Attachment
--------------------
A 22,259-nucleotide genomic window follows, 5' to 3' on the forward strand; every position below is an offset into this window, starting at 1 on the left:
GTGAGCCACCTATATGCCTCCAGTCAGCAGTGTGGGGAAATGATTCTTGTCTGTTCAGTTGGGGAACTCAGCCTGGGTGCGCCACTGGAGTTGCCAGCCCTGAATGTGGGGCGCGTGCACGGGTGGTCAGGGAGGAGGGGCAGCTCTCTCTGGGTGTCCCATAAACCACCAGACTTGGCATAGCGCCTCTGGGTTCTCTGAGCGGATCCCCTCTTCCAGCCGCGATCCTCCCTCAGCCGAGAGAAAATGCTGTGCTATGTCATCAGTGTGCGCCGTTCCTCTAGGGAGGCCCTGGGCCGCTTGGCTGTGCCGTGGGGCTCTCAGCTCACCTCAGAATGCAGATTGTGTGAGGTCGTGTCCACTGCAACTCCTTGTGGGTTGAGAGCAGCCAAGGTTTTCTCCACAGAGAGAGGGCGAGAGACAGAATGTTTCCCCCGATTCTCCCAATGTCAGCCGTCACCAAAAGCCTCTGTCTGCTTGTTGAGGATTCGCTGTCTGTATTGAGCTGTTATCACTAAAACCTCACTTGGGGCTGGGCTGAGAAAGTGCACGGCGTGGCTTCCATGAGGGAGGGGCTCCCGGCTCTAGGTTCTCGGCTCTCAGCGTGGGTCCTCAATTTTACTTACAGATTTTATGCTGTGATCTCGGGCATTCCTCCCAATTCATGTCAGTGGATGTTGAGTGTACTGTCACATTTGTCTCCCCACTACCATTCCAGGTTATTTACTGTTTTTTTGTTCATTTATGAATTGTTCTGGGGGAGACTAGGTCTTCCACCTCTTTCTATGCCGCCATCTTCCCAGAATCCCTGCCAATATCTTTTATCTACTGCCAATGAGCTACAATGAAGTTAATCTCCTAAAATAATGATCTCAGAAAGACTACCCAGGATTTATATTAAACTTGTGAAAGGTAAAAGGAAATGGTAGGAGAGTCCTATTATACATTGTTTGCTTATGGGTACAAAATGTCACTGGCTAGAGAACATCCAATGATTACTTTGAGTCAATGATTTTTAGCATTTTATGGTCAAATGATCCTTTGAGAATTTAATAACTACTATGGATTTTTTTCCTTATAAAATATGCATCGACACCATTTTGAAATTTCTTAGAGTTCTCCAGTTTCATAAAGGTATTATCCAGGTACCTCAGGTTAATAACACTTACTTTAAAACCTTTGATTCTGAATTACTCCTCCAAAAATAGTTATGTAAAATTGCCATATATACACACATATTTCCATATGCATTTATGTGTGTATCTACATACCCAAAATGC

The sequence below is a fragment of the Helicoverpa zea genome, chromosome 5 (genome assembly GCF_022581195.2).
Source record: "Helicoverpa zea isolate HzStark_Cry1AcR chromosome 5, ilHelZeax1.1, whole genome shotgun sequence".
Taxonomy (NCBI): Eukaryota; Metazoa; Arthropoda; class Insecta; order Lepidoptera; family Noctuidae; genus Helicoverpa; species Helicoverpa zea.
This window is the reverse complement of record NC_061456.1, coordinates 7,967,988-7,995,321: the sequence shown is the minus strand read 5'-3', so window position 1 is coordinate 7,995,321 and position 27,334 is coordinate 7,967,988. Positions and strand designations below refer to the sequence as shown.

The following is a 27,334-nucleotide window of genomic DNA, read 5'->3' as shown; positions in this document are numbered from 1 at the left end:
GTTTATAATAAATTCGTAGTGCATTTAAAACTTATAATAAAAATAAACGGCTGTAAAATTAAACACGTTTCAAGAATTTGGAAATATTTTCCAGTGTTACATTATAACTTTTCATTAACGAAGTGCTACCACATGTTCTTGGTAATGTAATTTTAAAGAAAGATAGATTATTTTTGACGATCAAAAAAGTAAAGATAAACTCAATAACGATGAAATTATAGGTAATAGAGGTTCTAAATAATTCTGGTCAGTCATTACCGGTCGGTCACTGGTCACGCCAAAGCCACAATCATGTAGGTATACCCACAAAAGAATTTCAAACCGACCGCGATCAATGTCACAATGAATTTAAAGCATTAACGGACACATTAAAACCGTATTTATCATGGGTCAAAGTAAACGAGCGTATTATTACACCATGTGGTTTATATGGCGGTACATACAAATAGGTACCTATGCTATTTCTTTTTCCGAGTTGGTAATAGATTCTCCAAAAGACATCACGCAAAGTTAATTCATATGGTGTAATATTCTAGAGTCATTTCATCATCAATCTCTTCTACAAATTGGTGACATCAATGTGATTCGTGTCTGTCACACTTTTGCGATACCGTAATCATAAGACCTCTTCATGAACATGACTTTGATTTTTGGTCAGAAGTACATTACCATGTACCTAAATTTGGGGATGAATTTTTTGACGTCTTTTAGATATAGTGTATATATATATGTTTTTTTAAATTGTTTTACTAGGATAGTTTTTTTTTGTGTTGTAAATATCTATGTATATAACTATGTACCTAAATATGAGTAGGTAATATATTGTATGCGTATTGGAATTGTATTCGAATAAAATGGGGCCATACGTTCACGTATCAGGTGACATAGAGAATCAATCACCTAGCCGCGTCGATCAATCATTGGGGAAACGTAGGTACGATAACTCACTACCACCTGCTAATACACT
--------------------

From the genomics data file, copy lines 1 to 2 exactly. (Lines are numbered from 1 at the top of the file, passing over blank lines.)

A 22,259-nucleotide genomic window follows, 5' to 3' on the forward strand; every position below is an offset into this window, starting at 1 on the left:
GTGAGCCACCTATATGCCTCCAGTCAGCAGTGTGGGGAAATGATTCTTGTCTGTTCAGTTGGGGAACTCAGCCTGGGTGCGCCACTGGAGTTGCCAGCCCTGAATGTGGGGCGCGTGCACGGGTGGTCAGGGAGGAGGGGCAGCTCTCTCTGGGTGTCCCATAAACCACCAGACTTGGCATAGCGCCTCTGGGTTCTCTGAGCGGATCCCCTCTTCCAGCCGCGATCCTCCCTCAGCCGAGAGAAAATGCTGTGCTATGTCATCAGTGTGCGCCGTTCCTCTAGGGAGGCCCTGGGCCGCTTGGCTGTGCCGTGGGGCTCTCAGCTCACCTCAGAATGCAGATTGTGTGAGGTCGTGTCCACTGCAACTCCTTGTGGGTTGAGAGCAGCCAAGGTTTTCTCCACAGAGAGAGGGCGAGAGACAGAATGTTTCCCCCGATTCTCCCAATGTCAGCCGTCACCAAAAGCCTCTGTCTGCTTGTTGAGGATTCGCTGTCTGTATTGAGCTGTTATCACTAAAACCTCACTTGGGGCTGGGCTGAGAAAGTGCACGGCGTGGCTTCCATGAGGGAGGGGCTCCCGGCTCTAGGTTCTCGGCTCTCAGCGTGGGTCCTCAATTTTACTTACAGATTTTATGCTGTGATCTCGGGCATTCCTCCCAATTCATGTCAGTGGATGTTGAGTGTACTGTCACATTTGTCTCCCCACTACCATTCCAGGTTATTTACTGTTTTTTTGTTCATTTATGAATTGTTCTGGGGGAGACTAGGTCTTCCACCTCTTTCTATGCCGCCATCTTCCCAGAATCCCTGCCAATATCTTTTATCTACTGCCAATGAGCTACAATGAAGTTAATCTCCTAAAATAATGATCTCAGAAAGACTACCCAGGATTTATATTAAACTTGTGAAAGGTAAAAGGAAATGGTAGGAGAGTCCTATTATACATTGTTTGCTTATGGGTACAAAATGTCACTGGCTAGAGAACATCCAATGATTACTTTGAGTCAATGATTTTTAGCATTTTATGGTCAAATGATCCTTTGAGAATTTAATAACTACTATGGATTTTTTTCCTTATAAAATATGCATCGACACCATTTTGAAATTTCTTAGAGTTCTCCAGTTTCATAAAGGTATTATCCAGGTACCTCAGGTTAATAACACTTACTTTAAAACCTTTGATTCTGAATTACTCCTCCAAAAATAGTTATGTAAAATTGCCATATATACACACATATTTCCATATGCATTTATGTGTGTATCTACATACCCAAAATGC